For normal stress evaluation, the vertical stress Syy is displayed along a path in the xy-plane of the lower rigid restraint (Fig. 5). It can be seen that the absolute values of the normal stress with Model 2 are lower compared to Model 1, while the normal stress direction is inverse to that of Model 1. These results from the additional horizontal constraint are causing less stress to pass through the bone model than without this constraint.

With the determination of the reason of the early bone failure, it remains to be clarified which boundary conditions are closer to the reality. It has to be considered that the rigid restraint of the tibia proximal end is a very rough simplification of the reality. However for a better comparability of the experimental result values of the different bone groups the simplification was accepted.

Contour plots of v. Mises stress in MPa for Model 1 and Model 2
Figure 4

Contour plots of v. Mises stress in MPa for Model 1 and Model 2

Diagrams of v. Mises stress and of the vertical normal stress in MPa along the path in the region of fixed restraint
Figure 5

Diagrams of v. Mises stress and of the vertical normal stress in MPa along the path in the region of fixed restraint

The simulation of the reality could be improved and the force maximum at the rigid restraint could be avoided using a moment-free bearing of the tibia in the knee joint and the establishment of the equilibrium by additional single forces at the physiological force application points of the muscles. However, this would require a technical complexity of the experiments which seems to be a major challenge for biomechanical tests of arthrodesis systems.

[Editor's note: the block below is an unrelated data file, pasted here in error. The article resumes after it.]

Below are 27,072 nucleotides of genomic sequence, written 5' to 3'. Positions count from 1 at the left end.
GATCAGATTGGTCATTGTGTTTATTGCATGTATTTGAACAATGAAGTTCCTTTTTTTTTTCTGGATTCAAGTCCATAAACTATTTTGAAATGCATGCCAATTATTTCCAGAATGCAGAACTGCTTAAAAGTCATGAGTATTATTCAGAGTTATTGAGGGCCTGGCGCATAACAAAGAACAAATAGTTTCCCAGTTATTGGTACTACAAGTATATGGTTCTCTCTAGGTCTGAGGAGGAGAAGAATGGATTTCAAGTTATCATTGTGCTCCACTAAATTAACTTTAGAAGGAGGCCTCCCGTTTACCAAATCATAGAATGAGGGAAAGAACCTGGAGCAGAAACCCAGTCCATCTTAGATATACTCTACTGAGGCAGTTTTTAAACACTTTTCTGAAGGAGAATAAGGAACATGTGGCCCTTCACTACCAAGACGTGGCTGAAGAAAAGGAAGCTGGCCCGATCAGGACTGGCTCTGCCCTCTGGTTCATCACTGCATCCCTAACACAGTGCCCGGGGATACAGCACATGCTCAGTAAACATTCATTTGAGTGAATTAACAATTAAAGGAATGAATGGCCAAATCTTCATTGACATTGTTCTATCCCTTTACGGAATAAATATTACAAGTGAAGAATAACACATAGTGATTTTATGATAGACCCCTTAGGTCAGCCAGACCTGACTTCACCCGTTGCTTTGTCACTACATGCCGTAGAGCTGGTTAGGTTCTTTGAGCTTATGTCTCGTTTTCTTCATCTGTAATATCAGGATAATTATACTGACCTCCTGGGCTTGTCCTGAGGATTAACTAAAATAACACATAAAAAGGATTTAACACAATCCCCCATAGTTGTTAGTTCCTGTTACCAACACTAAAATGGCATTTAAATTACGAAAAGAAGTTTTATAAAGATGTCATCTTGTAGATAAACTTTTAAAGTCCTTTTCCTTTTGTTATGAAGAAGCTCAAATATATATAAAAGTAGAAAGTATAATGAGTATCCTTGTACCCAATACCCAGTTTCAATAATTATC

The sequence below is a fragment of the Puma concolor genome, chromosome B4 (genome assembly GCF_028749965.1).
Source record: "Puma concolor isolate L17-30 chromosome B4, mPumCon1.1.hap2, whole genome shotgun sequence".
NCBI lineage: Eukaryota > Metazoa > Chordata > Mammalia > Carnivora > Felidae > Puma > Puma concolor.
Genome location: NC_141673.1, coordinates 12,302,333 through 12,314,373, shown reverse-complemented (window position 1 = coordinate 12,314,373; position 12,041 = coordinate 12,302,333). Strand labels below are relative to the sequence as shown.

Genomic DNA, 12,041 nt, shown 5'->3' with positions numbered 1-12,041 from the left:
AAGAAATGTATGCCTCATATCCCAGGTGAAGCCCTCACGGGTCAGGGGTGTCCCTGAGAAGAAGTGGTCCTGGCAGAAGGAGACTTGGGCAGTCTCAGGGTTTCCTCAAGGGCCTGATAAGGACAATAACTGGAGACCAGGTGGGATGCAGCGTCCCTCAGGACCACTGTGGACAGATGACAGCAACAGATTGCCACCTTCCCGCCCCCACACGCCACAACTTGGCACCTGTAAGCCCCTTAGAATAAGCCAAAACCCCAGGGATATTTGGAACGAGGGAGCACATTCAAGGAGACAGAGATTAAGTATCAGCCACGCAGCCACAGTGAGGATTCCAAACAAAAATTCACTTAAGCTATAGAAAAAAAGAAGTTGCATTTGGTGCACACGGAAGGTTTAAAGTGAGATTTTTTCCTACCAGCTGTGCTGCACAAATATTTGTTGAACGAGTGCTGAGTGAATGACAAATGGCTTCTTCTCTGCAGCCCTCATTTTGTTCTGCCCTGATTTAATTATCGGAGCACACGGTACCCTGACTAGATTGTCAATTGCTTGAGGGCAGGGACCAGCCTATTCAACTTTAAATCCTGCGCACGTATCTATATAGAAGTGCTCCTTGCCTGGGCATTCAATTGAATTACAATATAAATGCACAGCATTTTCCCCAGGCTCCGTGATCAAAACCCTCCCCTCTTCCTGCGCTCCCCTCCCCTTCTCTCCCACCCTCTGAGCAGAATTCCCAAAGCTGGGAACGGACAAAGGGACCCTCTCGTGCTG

4 Conclusion

The boundary conditions required for biomechanical tests have to be carefully considered with respect to the goal of the investigations, as they have a considerable influence on the results. All biomechanical tests on artificial bones have to be performed under the same boundary conditions. Therefore, it is necessary to test the practicality of the boundary conditions and testing device in preliminary experiments.

References

  • [1]

    Richter M, Evers J, Waehnert D, Deorio JK, Pinzur M, Schulze M, Zech S, Ochman S. Biomechanical comparison of stability of tibiotalocalcaneal arthrodesis with two different intramedullary retrograde nails. Foot Ankle Surg. 2014 Mar; 20 (1):14-9.  CrossrefGoogle Scholar

  • [2]

    Richard HA, Kullmer G: Biomechanik. Grundlagen und Anwendungen auf den menschlichen Bewegungsapparat. Wiesbaden Springer Vieweg 2013. Google Scholar

About the article

Heiner Martin, University Medical Centre Rostock, Institute for Biomedical Engineering, F.-Barnewitz-Str. 4, 18119 Rostock, tel.: +49381 54345 504


Published Online: 2015-09-12

Published in Print: 2015-09-01


Author's Statement

Conflict of interest: Authors state no conflict of interest. Material and Methods: Informed consent: Informed consent has been obtained from all individuals included in this study. Ethical approval: The research related to human use has been complied with all the relevant national regulations, institutional policies and in accordance the tenets of the Helsinki Declaration, and has been approved by the authors’ institutional review board or equivalent committee.


Citation Information: Current Directions in Biomedical Engineering, Volume 1, Issue 1, Pages 507–509, ISSN (Online) 2364-5504, DOI: https://doi.org/10.1515/cdbme-2015-0121.